Yoga is rewarding and fulfilling as just one practice can help you meet multiple objectives. It is a very accessible form of movement; it helps improve balance, which is linked to our cognitive function and reduces the risk of future injuries. More importantly, it helps you manage stress, anxiety and improves your quality of sleep and life. However, many misunderstandings around yoga can either make your practice inadequate or can be harmful to the body. Here are six critical traps you must avoid if you are starting or maintaining your yoga practice:
1) No warm-up
Warm-up is essential for waking up the muscles, improving circulation and getting both the cardiovascular and neuromuscular systems aligned to what you are going to do. You also want to prepare the mind and awaken the prana when it comes to Yoga. So, a great way to begin your practice is by getting on the mat and sitting or standing in silence, taking your attention to your breath. Take at least five breaths to centre yourself and begin with sun salutations. It would be even better to do joint activation exercises or sukshma vyayama before that.
2) Moving through postures mindlessly
Your yoga practice is not about your posture. It is about your attention — the quality of your attention decides the quality of your practice. Set an intention to maintain awareness of your breath throughout the practice. But also remember that it is natural for attention to drift and the mind to wander. All you have to do is to repeatedly come back to the present moment, to your breath, and to the experience of holding a posture. If, for any reason, you are distracted, then add some single-leg balance poses at the beginning of your practice. They will help centre the mind as they reduce the influence of vata dosha (often the cause of anxious thoughts). Single leg balances include postures like tree pose, warrior III, eagle pose, etc.
3) Continuing through pain
There's no one universally accurate alignment for yoga poses. Everyone is unique, and that's why, how their body shapes up in a yoga pose will be unique too. What may work for your joints may not work for others. Therefore, always listen to your body and believe in its intuitive capabilities. Do not overrule your judgement or push through pain — unless you are under the supervision of an expert teacher or therapist. If something doesn't feel right — stop and ask your teacher. Equally, don't be in a rush to be super flexible or strong.
4) Skipping pranayama and meditation
Try to spend at least five minutes doing yogic breathing exercises after your yoga asana practice. There's a tendency to put a lot of effort and energy into yoga postures while ignoring the subtler aspects of yoga. To put it simply, it's like going to the ATM to withdraw money and leaving without collecting the dispensed cash. With asana practice, you simply unlock the potential of yoga. With pranayama and meditation, you finally 'collect' the benefits. Plan your routine such that you reserve 20% of your total practice time for these mindfulness activities. So, for a 60 min session, allocate at least 12 minutes for pranayama, meditation and shavasana. And over time, you can increase it to 30 minutes of asana and 30 minutes of meditation or whatever works best for you.
5) Holding breath forcefully
People make two common mistakes during pranayama practice: One, starting breath retention without first correcting their breathing pattern; two, overdoing breath retention to the point of breathlessness. First and foremost, one must learn correct belly breathing, or more accurately, diaphragmatic breathing. If you are mainly using the chest to breathe, you are not fully activating the lungs. And if you start retaining the breath with this incorrect pattern, you will only reinforce it.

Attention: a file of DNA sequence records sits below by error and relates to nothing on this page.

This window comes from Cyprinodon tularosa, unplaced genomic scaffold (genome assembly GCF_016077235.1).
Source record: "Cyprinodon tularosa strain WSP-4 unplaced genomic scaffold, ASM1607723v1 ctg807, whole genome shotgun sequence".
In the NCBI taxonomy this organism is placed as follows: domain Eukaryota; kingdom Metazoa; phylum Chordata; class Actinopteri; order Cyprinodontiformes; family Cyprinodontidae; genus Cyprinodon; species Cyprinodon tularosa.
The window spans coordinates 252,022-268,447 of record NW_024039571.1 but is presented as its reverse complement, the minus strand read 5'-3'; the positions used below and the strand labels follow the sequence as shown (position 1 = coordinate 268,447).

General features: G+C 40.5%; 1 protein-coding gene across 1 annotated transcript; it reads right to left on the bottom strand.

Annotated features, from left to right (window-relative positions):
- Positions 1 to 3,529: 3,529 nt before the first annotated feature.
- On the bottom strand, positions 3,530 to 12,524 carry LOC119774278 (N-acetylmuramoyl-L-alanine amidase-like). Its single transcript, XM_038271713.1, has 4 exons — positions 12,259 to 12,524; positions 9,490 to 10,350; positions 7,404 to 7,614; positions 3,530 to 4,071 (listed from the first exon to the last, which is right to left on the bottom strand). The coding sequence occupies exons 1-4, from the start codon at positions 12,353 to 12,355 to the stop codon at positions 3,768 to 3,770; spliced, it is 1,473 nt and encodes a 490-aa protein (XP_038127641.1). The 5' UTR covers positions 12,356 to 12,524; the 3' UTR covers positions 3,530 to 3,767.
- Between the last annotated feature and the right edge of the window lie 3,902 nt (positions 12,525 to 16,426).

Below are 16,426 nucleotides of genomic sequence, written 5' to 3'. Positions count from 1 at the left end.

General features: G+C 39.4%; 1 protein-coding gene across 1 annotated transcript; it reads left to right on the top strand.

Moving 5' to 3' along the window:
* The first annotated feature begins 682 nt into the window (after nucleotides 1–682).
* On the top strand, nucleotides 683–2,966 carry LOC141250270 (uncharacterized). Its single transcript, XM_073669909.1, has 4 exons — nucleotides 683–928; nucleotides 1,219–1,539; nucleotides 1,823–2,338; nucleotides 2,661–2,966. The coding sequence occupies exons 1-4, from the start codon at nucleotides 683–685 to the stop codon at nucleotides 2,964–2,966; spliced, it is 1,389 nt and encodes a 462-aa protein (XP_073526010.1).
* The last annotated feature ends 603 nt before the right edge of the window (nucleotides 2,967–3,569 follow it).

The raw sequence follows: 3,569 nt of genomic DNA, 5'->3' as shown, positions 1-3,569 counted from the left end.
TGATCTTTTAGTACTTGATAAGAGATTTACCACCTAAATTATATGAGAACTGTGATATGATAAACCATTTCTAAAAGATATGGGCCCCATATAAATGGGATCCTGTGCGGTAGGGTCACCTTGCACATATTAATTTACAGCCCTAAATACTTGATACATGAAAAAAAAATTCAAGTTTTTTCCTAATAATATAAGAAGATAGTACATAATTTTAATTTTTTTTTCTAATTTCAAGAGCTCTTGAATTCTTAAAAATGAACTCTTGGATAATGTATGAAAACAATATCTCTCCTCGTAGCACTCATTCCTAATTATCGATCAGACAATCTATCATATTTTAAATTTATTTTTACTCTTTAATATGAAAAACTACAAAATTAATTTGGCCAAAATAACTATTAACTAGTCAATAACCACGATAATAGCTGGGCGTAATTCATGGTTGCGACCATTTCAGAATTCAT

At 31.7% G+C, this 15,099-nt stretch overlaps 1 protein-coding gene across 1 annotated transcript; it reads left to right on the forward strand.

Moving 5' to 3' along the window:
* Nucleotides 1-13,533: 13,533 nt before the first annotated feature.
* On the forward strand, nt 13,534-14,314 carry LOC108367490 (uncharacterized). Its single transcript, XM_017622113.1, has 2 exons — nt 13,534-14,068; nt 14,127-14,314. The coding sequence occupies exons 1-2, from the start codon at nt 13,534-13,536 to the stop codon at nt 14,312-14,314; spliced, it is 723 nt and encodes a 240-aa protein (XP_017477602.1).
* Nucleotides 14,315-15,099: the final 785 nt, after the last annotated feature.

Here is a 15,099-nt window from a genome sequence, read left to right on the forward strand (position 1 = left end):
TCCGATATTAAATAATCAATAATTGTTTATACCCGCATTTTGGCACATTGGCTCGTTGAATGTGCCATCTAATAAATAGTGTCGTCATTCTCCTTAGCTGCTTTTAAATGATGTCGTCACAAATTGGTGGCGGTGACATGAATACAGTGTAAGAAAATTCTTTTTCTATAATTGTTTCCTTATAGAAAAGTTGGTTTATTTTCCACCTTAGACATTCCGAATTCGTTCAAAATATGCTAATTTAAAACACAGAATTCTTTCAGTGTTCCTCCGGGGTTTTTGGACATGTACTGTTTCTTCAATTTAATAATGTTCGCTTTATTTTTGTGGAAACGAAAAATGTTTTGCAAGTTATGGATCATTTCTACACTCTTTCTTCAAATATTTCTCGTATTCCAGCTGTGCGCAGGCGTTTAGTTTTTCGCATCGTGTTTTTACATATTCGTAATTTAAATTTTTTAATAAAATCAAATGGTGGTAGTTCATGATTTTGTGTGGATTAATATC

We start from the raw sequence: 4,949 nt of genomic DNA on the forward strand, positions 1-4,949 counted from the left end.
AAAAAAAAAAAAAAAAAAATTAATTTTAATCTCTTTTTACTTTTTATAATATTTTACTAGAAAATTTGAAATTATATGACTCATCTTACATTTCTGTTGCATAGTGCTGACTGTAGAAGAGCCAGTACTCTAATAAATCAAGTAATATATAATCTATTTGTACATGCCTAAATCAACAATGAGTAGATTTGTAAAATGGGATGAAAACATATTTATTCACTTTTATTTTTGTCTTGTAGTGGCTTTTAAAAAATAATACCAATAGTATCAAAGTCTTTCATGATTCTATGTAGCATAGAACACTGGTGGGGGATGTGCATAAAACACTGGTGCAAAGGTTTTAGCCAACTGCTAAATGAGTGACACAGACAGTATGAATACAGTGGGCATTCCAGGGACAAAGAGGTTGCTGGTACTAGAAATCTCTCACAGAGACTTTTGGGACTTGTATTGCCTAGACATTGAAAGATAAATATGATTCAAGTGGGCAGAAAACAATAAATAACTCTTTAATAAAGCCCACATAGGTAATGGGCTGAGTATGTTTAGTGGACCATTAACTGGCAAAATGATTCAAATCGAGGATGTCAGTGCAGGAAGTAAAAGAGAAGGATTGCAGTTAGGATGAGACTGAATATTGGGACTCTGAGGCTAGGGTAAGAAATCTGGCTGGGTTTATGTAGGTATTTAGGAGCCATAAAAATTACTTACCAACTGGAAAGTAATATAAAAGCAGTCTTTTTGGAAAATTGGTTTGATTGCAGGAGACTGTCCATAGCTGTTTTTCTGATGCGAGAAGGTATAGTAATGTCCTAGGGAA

Secondly, pranayama is not the same as breath retention training for scuba divers. You are not in a competition to hold your breath for the most prolonged period. Instead, you are trying to find a calm and spiritually conducive state of mind — that is why you only hold your breath till your 'first urge to breathe'. If you push it too far, your next few breaths will be rapid and disturbed and you will not be able to find a sustained period of focussed, undisturbed attention.
6) Putting too much effort
This can sound counterintuitive in our modern-day world, where we constantly push ourselves and test our limits with our 'go-getter' personalities. As a result, when we come to our yoga practice, we judge ourselves for not being flexible enough. We may berate ourselves for not achieving a pose despite months of training. We may even be overjoyed or excited when we finally achieve a posture. We transfer this attitude into our pranayama and meditation as well. We push ourselves to hold our breath longer. We feel inadequate if our breath cannot follow a pattern, or we may feel like we're not good enough if we keep getting distracted in meditation. And I want you to change that when you get on the mat — it will be the best thing you will do for yourself. Because until you give up this attitude of excessive effort, you will not experience stillness in your yoga practice. Instead, replace judgement with observation, curiosity, acceptance, and kindness towards yourself as you practice. This change in perspective will transform your yoga from a bodily fitness activity to a mindfulness experience. And that is when you will unlock your true potential with the power of yoga.
(The writer is a Yoga and Ayurveda Lifestyle Specialist and the founder of Yoganama)